Rethinking "Smart-Only" Islands

The term “smart islands“ is becoming almost as popular as “smart cities”. Both are determined by what Streitz calls the “Smart-Everything Paradigm” (Streitz, 2021, 2022), a mainly technology-driven development encountered with smart cars, smart cities, and also smart islands. It is mainly characterized by smart services based on data collected by a variety of sensors and combined with actuators as part of an Internet of Things (IoT) infrastructure, monitored and controlled by software using Artificial Intelligence (AI) or Machine Learning (ML), resulting in an increasing degree of automation and privacy infringements. Humans are increasingly removed from being the “operator” and thus in control of their interactions and decisions in virtual and physical environments. Thus, we must ask – and answer - the question: “What kind of cities and islands do we want to live in?”


The answer is based on Rethinking ‘Smart’ Islands Towards Self-Aware and Cooperative Hybrid Islands. Similar to the critical reflection of "smart-only" cities, there is the need for a counter proposal to "smart-only" islands. This requires a human-/citizen/islander-centered design approach for moving beyond ‘smart-only’ islands towards humane, sociable, and cooperative islands, based on the properties of self-aware hybrid islands, thus applying the lessons learned from smart cities to smart islands. Smartness is redefined as ‘self-awareness’, i.e., how much the island knows about itself and how it communicates collected data and their aggregations to its islanders and the island administration. Motivating islanders to get engaged, be part of the local community, allowing for data collection and to contribute data actively cannot be valued highly enough. It requires participatory design and keeping the islanders in the loop and to foster co-provision, co-creation, and co-exploitation. Viewing the island and its islanders as ‘mutual cooperation partners’ and developing a common purpose is the basis for a ‘Islanders <=> Island Cooperation Contract’, which regulates the necessary design trade-offs, enabling to meet the needs and to provide appropriate services. Streitz proposes also to view islands as ‘hybrid’ islands on at least three dimensions (real vs. virtual, sea vs. land, urban vs. rural) and proposed several actions to exploit the seams and transitions between them.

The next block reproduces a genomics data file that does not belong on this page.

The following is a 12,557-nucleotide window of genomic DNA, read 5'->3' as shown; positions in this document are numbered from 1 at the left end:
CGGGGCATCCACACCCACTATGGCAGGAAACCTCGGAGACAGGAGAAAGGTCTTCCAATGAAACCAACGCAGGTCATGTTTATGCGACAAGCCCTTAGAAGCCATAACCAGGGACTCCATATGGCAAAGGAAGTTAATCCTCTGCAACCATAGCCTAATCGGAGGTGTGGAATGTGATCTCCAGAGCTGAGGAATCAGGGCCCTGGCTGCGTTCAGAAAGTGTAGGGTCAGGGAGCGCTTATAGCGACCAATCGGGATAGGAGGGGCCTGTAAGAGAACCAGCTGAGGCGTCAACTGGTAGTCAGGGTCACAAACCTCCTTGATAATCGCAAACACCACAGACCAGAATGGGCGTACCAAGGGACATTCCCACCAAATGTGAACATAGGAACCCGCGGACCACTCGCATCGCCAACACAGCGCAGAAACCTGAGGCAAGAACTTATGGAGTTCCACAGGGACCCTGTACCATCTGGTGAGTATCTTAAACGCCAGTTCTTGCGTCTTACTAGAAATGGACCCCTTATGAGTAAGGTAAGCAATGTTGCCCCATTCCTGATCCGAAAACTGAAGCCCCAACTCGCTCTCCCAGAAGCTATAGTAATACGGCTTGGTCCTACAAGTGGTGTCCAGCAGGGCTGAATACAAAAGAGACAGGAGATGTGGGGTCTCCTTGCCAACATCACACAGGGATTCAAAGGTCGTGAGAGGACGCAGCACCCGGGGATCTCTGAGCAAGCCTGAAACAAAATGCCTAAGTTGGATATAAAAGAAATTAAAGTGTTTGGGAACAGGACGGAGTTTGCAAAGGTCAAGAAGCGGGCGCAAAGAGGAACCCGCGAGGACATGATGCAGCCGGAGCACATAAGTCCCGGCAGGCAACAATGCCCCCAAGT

Below is a summary of the "Rethinking Smart Islands" Event that took place on 26. - 27. October 2021 in Funchal, Madeira. It was organized by the University of Madeira and ARDITI as part of the EU-funded FORWARD project. 



Norbert A. Streitz, Christine Riedmann-Streitz (2022). Rethinking ‘Smart’ Islands towards Humane, Self-Aware, and Cooperative Hybrid Islands. Interactions.
Volume 29 Issue 3 (May-June Issue 2022).
pp. 54 - 60. ACM Press.

Web version of the Interactions magazine:


Norbert A. Streitz, Christine Riedmann-Streitz, Lúcio Quintal (2022).

From ‘Smart-only’ Island towards Lighthouse of Research and Innovation.

In: Proceedings of the 10. International Conference on Distributed, Ambient and Pervasive Interactions: Smart Environments, Ecosystems, and Cities. (DAPI 2022). pp. 105 - 126. Springer. Lecture Notes in Computer Science LNCS 13325. (to appear in June 2022).


Norbert Streitz (2022). Rethinking Smart Islands via Participatory Design to Transform Madeira into a Lighthouse of Research & Innovation.

Invited talk at the Final General Assembly and Advisory Board Meeting of the EU-funded FOWARD-Project: Fostering Research Excellence in EU Outermost Regions Brussels, Belgium (1. - 2. June 2022).


Norbert Streitz (2021). Rethinking ‘Smart’ Islands Towards Self-Aware and Cooperative Hybrid Islands. Keynote at the 2-Day Seminar on "Scientific Excellence in Research and Innovation", part of the FORWARD Project and organized by ARDITI and University of Madeira. Funchal, Madeira, Portugal (26.-27. October 2021)


Norbert Streitz (2021). From Smart-Only Cities towards Humane and Cooperative Hybrid Cities. Technology | Architecture + Design. Volume 5, Issue 2.
pp. 127 - 133. (Taylor & Francis).
DOI: 10.1080/24751448.2021.1967050